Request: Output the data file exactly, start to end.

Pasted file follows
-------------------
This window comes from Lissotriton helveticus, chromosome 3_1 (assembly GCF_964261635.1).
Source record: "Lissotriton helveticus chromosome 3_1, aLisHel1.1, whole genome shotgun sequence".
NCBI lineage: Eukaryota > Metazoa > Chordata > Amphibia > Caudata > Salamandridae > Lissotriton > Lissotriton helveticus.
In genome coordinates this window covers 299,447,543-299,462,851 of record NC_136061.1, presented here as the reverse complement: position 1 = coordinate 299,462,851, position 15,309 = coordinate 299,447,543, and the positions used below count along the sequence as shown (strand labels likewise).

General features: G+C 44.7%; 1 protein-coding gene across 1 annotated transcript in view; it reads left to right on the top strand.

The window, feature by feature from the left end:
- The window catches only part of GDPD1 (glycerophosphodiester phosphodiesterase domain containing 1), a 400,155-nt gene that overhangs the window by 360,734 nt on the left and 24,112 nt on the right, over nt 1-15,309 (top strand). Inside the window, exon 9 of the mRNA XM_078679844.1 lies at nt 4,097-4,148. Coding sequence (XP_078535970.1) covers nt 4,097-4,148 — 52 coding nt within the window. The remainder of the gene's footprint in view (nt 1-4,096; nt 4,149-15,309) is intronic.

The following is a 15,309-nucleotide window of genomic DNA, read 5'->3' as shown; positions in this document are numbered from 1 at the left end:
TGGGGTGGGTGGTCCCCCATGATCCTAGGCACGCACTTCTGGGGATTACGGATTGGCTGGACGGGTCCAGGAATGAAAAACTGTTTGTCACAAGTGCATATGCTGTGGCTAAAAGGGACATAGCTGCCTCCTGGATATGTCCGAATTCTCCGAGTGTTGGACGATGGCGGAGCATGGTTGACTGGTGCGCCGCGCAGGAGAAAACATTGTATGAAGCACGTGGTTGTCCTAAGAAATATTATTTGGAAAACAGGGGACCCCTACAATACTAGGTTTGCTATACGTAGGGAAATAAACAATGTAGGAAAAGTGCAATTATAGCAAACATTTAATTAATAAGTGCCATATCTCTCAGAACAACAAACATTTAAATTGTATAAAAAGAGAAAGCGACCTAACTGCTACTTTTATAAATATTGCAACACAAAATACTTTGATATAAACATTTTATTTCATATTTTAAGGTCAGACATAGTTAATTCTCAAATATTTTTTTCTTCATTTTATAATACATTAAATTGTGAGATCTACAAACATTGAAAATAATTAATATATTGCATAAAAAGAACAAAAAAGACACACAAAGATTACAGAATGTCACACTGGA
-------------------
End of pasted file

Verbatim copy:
This window comes from Lissotriton helveticus, chromosome 3_1 (assembly GCF_964261635.1).
Source record: "Lissotriton helveticus chromosome 3_1, aLisHel1.1, whole genome shotgun sequence".
NCBI lineage: Eukaryota > Metazoa > Chordata > Amphibia > Caudata > Salamandridae > Lissotriton > Lissotriton helveticus.
In genome coordinates this window covers 299,447,543-299,462,851 of record NC_136061.1, presented here as the reverse complement: position 1 = coordinate 299,462,851, position 15,309 = coordinate 299,447,543, and the positions used below count along the sequence as shown (strand labels likewise).

General features: G+C 44.7%; 1 protein-coding gene across 1 annotated transcript in view; it reads left to right on the top strand.

The window, feature by feature from the left end:
- The window catches only part of GDPD1 (glycerophosphodiester phosphodiesterase domain containing 1), a 400,155-nt gene that overhangs the window by 360,734 nt on the left and 24,112 nt on the right, over nt 1-15,309 (top strand). Inside the window, exon 9 of the mRNA XM_078679844.1 lies at nt 4,097-4,148. Coding sequence (XP_078535970.1) covers nt 4,097-4,148 — 52 coding nt within the window. The remainder of the gene's footprint in view (nt 1-4,096; nt 4,149-15,309) is intronic.

The following is a 15,309-nucleotide window of genomic DNA, read 5'->3' as shown; positions in this document are numbered from 1 at the left end:
TGGGGTGGGTGGTCCCCCATGATCCTAGGCACGCACTTCTGGGGATTACGGATTGGCTGGACGGGTCCAGGAATGAAAAACTGTTTGTCACAAGTGCATATGCTGTGGCTAAAAGGGACATAGCTGCCTCCTGGATATGTCCGAATTCTCCGAGTGTTGGACGATGGCGGAGCATGGTTGACTGGTGCGCCGCGCAGGAGAAAACATTGTATGAAGCACGTGGTTGTCCTAAGAAATATTATTTGGAAAACAGGGGACCCCTACAATACTAGGTTTGCTATACGTAGGGAAATAAACAATGTAGGAAAAGTGCAATTATAGCAAACATTTAATTAATAAGTGCCATATCTCTCAGAACAACAAACATTTAAATTGTATAAAAAGAGAAAGCGACCTAACTGCTACTTTTATAAATATTGCAACACAAAATACTTTGATATAAACATTTTATTTCATATTTTAAGGTCAGACATAGTTAATTCTCAAATATTTTTTTCTTCATTTTATAATACATTAAATTGTGAGATCTACAAACATTGAAAATAATTAATATATTGCATAAAAAGAACAAAAAAGACACACAAAGATTACAGAATGTCACACTGGA